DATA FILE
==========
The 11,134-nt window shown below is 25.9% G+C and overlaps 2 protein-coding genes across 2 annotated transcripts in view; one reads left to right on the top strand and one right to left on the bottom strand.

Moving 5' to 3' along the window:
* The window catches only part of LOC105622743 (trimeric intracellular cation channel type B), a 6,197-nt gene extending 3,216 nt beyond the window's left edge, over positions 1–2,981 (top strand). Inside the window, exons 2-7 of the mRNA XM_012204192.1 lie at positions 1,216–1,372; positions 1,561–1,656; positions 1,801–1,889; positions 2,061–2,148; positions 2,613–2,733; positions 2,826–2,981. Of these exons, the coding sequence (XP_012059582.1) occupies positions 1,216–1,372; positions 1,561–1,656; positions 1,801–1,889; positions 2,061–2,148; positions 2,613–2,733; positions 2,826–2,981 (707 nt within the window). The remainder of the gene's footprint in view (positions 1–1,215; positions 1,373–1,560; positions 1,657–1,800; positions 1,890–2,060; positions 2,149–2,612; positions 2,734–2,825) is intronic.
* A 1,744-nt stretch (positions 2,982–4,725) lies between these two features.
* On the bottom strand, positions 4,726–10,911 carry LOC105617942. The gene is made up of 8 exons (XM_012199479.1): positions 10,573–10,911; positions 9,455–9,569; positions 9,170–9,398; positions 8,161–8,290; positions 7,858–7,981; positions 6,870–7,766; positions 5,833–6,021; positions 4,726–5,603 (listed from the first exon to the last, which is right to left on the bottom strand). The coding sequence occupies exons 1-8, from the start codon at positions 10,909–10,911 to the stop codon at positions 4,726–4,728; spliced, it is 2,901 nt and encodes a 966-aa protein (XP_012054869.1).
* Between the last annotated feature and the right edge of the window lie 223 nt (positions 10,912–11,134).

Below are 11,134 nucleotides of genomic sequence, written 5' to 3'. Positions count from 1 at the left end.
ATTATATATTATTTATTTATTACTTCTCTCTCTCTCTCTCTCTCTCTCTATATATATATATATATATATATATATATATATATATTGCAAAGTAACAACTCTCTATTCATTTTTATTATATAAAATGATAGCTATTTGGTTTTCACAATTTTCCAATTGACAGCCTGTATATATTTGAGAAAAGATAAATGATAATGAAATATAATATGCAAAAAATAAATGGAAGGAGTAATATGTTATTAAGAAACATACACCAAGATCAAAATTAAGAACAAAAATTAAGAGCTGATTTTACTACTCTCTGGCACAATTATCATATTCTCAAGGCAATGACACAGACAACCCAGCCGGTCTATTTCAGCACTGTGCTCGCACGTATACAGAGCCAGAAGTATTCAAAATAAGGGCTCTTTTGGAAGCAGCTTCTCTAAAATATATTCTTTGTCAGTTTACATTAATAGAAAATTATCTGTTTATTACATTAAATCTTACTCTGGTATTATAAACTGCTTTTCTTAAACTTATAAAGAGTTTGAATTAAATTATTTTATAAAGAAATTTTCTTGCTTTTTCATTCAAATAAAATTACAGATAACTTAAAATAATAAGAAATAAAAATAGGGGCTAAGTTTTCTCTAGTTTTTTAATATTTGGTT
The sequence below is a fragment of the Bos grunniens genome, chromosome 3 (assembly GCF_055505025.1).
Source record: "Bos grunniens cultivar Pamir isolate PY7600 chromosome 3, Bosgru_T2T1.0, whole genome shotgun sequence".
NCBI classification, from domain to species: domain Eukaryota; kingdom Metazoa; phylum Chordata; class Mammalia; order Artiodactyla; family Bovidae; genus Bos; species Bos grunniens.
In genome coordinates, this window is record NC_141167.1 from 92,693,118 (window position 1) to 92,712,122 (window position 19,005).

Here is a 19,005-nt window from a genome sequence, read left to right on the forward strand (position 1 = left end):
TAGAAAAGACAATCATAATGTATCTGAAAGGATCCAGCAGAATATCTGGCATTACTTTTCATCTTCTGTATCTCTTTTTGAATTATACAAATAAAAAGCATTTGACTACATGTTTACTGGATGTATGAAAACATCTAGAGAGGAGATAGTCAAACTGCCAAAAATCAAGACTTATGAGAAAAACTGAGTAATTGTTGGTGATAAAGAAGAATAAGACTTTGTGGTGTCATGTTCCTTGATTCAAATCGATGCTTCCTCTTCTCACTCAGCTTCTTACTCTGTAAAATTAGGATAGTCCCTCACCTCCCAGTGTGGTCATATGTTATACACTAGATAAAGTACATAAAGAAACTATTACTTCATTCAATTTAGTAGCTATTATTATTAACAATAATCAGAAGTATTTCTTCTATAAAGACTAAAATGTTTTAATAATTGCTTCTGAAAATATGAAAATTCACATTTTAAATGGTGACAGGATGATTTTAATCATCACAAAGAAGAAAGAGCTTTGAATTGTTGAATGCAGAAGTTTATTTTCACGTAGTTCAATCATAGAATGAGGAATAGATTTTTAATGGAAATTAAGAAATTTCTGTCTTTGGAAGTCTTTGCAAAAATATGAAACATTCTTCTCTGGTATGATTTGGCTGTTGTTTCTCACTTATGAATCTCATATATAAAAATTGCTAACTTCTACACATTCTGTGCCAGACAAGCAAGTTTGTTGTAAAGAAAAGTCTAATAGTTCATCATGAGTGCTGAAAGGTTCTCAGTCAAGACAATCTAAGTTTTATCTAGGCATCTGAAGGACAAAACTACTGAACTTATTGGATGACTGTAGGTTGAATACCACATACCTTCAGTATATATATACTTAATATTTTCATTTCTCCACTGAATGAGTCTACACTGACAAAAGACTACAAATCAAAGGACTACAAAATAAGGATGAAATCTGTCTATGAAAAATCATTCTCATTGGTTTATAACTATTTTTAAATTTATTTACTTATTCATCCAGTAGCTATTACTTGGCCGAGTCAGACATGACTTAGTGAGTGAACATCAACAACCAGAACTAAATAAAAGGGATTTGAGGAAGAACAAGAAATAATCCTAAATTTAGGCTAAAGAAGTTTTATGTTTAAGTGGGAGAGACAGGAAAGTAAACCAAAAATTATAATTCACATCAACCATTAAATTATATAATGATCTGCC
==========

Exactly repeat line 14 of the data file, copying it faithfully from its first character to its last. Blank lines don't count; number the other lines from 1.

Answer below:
TAGAAAAGACAATCATAATGTATCTGAAAGGATCCAGCAGAATATCTGGCATTACTTTTCATCTTCTGTATCTCTTTTTGAATTATACAAATAAAAAGCATTTGACTACATGTTTACTGGATGTATGAAAACATCTAGAGAGGAGATAGTCAAACTGCCAAAAATCAAGACTTATGAGAAAAACTGAGTAATTGTTGGTGATAAAGAAGAATAAGACTTTGTGGTGTCATGTTCCTTGATTCAAATCGATGCTTCCTCTTCTCACTCAGCTTCTTACTCTGTAAAATTAGGATAGTCCCTCACCTCCCAGTGTGGTCATATGTTATACACTAGATAAAGTACATAAAGAAACTATTACTTCATTCAATTTAGTAGCTATTATTATTAACAATAATCAGAAGTATTTCTTCTATAAAGACTAAAATGTTTTAATAATTGCTTCTGAAAATATGAAAATTCACATTTTAAATGGTGACAGGATGATTTTAATCATCACAAAGAAGAAAGAGCTTTGAATTGTTGAATGCAGAAGTTTATTTTCACGTAGTTCAATCATAGAATGAGGAATAGATTTTTAATGGAAATTAAGAAATTTCTGTCTTTGGAAGTCTTTGCAAAAATATGAAACATTCTTCTCTGGTATGATTTGGCTGTTGTTTCTCACTTATGAATCTCATATATAAAAATTGCTAACTTCTACACATTCTGTGCCAGACAAGCAAGTTTGTTGTAAAGAAAAGTCTAATAGTTCATCATGAGTGCTGAAAGGTTCTCAGTCAAGACAATCTAAGTTTTATCTAGGCATCTGAAGGACAAAACTACTGAACTTATTGGATGACTGTAGGTTGAATACCACATACCTTCAGTATATATATACTTAATATTTTCATTTCTCCACTGAATGAGTCTACACTGACAAAAGACTACAAATCAAAGGACTACAAAATAAGGATGAAATCTGTCTATGAAAAATCATTCTCATTGGTTTATAACTATTTTTAAATTTATTTACTTATTCATCCAGTAGCTATTACTTGGCCGAGTCAGACATGACTTAGTGAGTGAACATCAACAACCAGAACTAAATAAAAGGGATTTGAGGAAGAACAAGAAATAATCCTAAATTTAGGCTAAAGAAGTTTTATGTTTAAGTGGGAGAGACAGGAAAGTAAACCAAAAATTATAATTCACATCAACCATTAAATTATATAATGATCTGCC